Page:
Stephanie Rohn was 21 years old and living in Mississippi, far from her parents’ home in Manhasset, New York, when she suddenly experienced a series of brief blackouts. “I didn’t know what it was,” she recalls. “I was going through a lot at the time, so I thought they were small panic attacks.” One of her roommates disagreed. “She was really adamant that it wasn’t a panic attack,” says Stephanie. Sensing that this was something more serious, the roommate took a video of Stephanie’s next episode and sent it to her parents, who urged their daughter to go to a local hospital to get checked out.
“That’s where they found my brain tumor,” Stephanie says. Her roommate had been correct that the episodes were not panic attacks. She had experienced a grand mal seizure, which includes a loss of consciousness, violent muscle contractions, or both. Typically associated with epilepsy, a grand mal seizure can also be trigged by a high fever, a stroke, or even low blood sugar. In some cases, like Stephanie’s, they can signal the presence of a brain tumor.
Young and far from home, Stephanie didn’t have a clue what to do. Thankfully, an aunt was able to help connect Stephanie with brain tumor experts in New York, so she could be home with her family while being treated. That’s how Stephanie came to meet neuro-oncologist Howard Fine, MD, and neurosurgeon Rohan Ramakrishna, MD, at NewYork-Presbyterian Weill Cornell Medicine, Co-Directors of the Rhodes Center for Glioblastoma.
Dr. Fine and Dr. Ramakrishna specialize in the treatment of gliomas — a type of tumor that starts in the brain or spine’s glial cells. Fortunately for Stephanie her tumor was low grade, with a much better prognosis than many other types of gliomas. “When treating brain tumors, we often deal with glioblastoma, which is a more serious matter,” says Dr. Ramakrishna. “But once we saw Stephanie’s tumor, we knew it was something we could likely treat effectively with multi-modal therapy, including surgery, chemotherapy, and radiation.”
Dr. Fine agrees. “Stephanie’s tumor was very typical,” he says. “I’ve dedicated my career to patients with brain tumors and have been involved in more than 100 brain tumor clinical trials. The best way to go was to surgically remove her tumor so that she could live without seizures for the rest of her life. I knew she’d be in good hands with Rohan in the OR.”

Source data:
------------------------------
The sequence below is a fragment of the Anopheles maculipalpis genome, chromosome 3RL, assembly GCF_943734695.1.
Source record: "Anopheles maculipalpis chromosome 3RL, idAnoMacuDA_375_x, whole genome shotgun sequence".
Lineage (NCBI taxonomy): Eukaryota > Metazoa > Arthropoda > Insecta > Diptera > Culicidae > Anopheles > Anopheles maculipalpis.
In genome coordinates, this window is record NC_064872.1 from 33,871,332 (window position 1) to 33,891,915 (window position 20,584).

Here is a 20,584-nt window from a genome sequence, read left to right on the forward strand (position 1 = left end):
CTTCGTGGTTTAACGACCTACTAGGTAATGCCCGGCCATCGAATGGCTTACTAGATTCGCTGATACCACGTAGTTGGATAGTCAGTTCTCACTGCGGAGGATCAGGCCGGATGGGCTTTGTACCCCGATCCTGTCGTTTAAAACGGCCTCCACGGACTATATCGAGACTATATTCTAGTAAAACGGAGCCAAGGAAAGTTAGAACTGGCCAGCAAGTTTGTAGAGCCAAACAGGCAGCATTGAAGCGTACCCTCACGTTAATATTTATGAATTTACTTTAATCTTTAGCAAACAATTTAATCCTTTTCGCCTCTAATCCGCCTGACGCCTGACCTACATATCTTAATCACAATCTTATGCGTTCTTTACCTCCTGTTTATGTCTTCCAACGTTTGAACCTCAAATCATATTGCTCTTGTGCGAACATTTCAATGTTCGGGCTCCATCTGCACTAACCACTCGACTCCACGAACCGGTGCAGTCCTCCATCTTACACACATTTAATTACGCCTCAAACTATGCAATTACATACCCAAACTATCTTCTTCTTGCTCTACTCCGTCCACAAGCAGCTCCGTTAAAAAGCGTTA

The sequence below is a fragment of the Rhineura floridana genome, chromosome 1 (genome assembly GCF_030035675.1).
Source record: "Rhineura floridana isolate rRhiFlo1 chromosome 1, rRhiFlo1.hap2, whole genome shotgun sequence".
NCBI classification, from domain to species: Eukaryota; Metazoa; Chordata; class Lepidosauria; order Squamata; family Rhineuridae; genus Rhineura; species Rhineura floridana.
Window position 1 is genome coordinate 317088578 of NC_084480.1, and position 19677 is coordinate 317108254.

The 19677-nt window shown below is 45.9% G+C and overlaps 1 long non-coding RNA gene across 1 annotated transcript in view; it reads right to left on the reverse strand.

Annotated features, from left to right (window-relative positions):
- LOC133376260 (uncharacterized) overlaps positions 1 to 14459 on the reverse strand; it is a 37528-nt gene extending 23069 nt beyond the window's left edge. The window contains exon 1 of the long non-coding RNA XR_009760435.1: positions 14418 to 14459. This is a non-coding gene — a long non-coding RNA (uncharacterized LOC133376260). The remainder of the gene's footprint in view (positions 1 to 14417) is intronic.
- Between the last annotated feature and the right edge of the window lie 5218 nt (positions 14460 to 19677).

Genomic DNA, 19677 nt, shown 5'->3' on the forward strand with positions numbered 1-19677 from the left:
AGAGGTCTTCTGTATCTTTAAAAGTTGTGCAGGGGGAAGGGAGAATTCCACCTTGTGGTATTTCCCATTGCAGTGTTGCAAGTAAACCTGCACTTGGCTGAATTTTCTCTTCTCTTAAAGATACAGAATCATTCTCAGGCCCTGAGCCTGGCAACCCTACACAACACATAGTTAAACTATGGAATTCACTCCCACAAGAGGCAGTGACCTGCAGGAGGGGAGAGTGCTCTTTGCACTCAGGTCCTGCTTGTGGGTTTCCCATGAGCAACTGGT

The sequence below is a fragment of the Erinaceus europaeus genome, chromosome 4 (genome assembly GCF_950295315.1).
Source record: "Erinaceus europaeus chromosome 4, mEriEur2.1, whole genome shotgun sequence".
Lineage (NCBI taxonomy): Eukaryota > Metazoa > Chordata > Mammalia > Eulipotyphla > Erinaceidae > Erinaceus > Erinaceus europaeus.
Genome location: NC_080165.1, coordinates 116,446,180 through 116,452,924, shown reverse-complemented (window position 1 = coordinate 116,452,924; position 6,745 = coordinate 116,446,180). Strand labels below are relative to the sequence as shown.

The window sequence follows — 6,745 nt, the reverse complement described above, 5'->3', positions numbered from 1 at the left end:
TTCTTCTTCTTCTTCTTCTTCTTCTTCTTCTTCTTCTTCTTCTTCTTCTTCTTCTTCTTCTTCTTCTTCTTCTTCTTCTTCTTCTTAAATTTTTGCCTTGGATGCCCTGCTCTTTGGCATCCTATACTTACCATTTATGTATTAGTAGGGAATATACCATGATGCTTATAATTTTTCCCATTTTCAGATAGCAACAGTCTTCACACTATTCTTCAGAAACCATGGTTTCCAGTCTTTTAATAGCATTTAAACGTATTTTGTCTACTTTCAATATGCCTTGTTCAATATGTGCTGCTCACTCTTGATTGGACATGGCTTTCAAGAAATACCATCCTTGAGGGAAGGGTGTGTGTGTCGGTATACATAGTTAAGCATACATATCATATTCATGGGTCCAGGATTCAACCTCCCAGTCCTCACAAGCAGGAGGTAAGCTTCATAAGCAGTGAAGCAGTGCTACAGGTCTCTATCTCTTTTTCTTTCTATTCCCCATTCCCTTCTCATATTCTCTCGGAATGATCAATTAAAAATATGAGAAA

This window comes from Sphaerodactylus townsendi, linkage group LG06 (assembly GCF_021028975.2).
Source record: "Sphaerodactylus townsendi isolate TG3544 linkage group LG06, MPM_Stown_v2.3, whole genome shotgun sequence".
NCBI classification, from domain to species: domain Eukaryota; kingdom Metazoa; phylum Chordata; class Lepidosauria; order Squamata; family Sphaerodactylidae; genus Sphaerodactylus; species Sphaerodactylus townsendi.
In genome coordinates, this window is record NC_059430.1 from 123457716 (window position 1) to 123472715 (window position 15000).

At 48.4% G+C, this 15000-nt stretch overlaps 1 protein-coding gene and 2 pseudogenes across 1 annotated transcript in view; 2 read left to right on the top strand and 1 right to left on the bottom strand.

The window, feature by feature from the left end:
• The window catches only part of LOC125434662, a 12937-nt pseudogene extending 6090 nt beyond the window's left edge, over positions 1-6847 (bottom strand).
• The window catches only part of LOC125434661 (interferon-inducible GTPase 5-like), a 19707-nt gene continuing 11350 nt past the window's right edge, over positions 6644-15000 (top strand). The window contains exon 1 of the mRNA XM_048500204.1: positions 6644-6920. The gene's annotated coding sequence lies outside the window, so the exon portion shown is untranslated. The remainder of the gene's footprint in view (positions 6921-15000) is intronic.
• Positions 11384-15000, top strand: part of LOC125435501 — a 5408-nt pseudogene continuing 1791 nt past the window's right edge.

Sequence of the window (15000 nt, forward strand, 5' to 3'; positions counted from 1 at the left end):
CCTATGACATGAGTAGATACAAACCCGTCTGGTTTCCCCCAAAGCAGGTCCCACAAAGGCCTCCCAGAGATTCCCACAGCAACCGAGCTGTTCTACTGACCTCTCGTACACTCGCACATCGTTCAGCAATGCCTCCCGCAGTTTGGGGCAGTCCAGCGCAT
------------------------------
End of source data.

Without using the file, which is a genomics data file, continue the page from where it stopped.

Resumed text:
“I couldn’t have asked for better doctors,” says Stephanie. “The entire experience was very scary — it seemed to come out of nowhere. But they kept me calm.” Dr. Ramakrishna and Dr. Fine kept assuring her things would be okay. “The advantage of being at a high-volume brain tumor center is that we have extensive experience with tumors like Stephanie’s,” says Dr. Ramakrishna. “These cases may be routine to us, but we know they are not routine to the patient. We take every case as seriously as the next.”
Several months after the seizures began, Stephanie walked into NewYork-Presbyterian Weill Cornell Medical Center feeling nervous. “I remember being brought into the operating room and telling the nurses and doctors present that I have very aggressive anxiety. I was very scared,” she recalls. As she was being given the anesthesia, a nurse held her hand and told her to count backwards from ten. “I think the last number I remember was seven!” Stephanie recalls. “The next thing I knew, I was in the recovery room and my mother was on her way in to be with me. They said everything went great.”
“Stephanie’s tumor was actually quite anatomically complex," says Dr. Ramakrishna. "It involved a portion of the brain called the insula, which requires specialized techniques including brain mapping to remove safely.”
Dr. Ramakrishna was thrilled with Stephanie’s outcome. “Stephanie’s surgery was a success, and each surgery teaches us something new about the tumors we strive to eradicate,” he says. “Brain tumors can range in severity and affect people neurologically in different and sometimes profound ways. But Stephanie did beautifully with her surgery, as we were able to remove all of the disease seen on her MRI without causing new neurologic problems. And that’s a great outcome for someone so young.”
Because gliomas cannot usually be cured with surgery alone, Stephanie had to undergo chemotherapy and radiation therapy to try to get rid of any remaining tumor cells. “It left me extremely fatigued,” she says, “but in the end it was so worth it to not be having daily seizures anymore.”
Now back home in Manhasset, Stephanie is spending quality time with her family and dedicating herself to resting and recovering. She has reflected a good deal on her situation, and she has some words of wisdom for anyone going through the same thing: “It’s very scary to hear that you have a tumor, and nobody likes surgery, but this isn’t nearly as scary as you’d think brain surgery would be… especially when you have such wonderful doctors on your team!”